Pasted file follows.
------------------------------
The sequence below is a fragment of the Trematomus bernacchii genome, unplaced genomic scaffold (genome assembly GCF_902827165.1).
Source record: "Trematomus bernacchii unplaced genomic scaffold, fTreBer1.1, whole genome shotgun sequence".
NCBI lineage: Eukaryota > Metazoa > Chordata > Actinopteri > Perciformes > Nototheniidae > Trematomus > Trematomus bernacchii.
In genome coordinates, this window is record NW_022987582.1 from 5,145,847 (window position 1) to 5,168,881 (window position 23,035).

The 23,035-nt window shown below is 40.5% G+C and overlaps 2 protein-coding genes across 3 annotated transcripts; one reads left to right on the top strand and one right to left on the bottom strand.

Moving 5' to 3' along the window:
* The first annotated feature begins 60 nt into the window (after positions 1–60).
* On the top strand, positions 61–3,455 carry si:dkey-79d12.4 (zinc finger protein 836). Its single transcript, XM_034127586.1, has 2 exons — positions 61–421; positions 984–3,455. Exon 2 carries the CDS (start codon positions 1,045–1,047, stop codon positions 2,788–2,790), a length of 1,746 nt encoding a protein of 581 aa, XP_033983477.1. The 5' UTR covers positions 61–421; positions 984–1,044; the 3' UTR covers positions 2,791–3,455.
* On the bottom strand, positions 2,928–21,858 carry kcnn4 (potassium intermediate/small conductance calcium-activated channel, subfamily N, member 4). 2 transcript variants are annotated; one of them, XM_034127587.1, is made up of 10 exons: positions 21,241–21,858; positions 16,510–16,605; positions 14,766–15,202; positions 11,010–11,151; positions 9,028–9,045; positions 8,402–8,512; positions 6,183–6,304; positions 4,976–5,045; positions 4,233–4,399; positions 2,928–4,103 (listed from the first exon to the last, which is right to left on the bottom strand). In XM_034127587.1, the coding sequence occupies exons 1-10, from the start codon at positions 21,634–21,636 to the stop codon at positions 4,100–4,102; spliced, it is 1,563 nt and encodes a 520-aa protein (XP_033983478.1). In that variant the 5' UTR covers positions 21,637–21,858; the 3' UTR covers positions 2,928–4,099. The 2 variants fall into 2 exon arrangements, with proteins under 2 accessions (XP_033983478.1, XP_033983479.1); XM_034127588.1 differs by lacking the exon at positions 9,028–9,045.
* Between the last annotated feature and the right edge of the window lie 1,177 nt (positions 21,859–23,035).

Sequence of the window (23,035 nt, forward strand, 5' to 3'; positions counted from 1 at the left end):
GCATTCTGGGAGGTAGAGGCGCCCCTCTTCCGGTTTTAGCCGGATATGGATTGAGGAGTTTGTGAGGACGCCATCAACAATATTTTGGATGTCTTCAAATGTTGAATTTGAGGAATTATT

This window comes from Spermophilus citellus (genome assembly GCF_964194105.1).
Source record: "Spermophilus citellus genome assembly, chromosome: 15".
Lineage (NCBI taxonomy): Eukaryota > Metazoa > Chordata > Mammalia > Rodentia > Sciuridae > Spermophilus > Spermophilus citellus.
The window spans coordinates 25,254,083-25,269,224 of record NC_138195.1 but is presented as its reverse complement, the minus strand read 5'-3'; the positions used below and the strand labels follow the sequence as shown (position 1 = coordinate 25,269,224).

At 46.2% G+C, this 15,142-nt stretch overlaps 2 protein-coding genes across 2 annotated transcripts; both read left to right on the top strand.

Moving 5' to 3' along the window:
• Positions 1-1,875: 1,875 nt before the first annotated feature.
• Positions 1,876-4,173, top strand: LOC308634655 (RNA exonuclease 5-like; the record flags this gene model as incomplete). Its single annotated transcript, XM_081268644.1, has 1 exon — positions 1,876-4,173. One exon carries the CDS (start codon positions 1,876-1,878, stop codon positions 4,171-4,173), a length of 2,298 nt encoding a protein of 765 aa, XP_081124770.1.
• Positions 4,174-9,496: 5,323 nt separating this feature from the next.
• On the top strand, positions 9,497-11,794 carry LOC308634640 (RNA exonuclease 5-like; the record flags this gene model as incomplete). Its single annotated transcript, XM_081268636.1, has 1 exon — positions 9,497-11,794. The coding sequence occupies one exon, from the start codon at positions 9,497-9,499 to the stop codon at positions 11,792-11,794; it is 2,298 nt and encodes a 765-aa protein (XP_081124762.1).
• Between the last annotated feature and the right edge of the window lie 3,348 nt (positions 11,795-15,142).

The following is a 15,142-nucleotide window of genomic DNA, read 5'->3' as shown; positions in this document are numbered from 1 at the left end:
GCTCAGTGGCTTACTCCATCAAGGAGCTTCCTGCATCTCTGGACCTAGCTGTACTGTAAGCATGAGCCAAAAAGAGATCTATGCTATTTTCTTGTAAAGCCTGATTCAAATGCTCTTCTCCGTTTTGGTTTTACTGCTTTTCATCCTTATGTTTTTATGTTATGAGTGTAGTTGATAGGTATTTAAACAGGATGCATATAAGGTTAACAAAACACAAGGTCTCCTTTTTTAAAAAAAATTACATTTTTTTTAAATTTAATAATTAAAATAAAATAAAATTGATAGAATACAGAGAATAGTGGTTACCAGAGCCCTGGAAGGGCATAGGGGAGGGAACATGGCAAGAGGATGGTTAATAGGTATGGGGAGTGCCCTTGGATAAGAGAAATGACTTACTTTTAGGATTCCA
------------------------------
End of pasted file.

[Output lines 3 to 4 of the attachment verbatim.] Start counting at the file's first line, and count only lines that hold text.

NCBI lineage: Eukaryota > Metazoa > Chordata > Actinopteri > Perciformes > Nototheniidae > Trematomus > Trematomus bernacchii.
In genome coordinates, this window is record NW_022987582.1 from 5,145,847 (window position 1) to 5,168,881 (window position 23,035).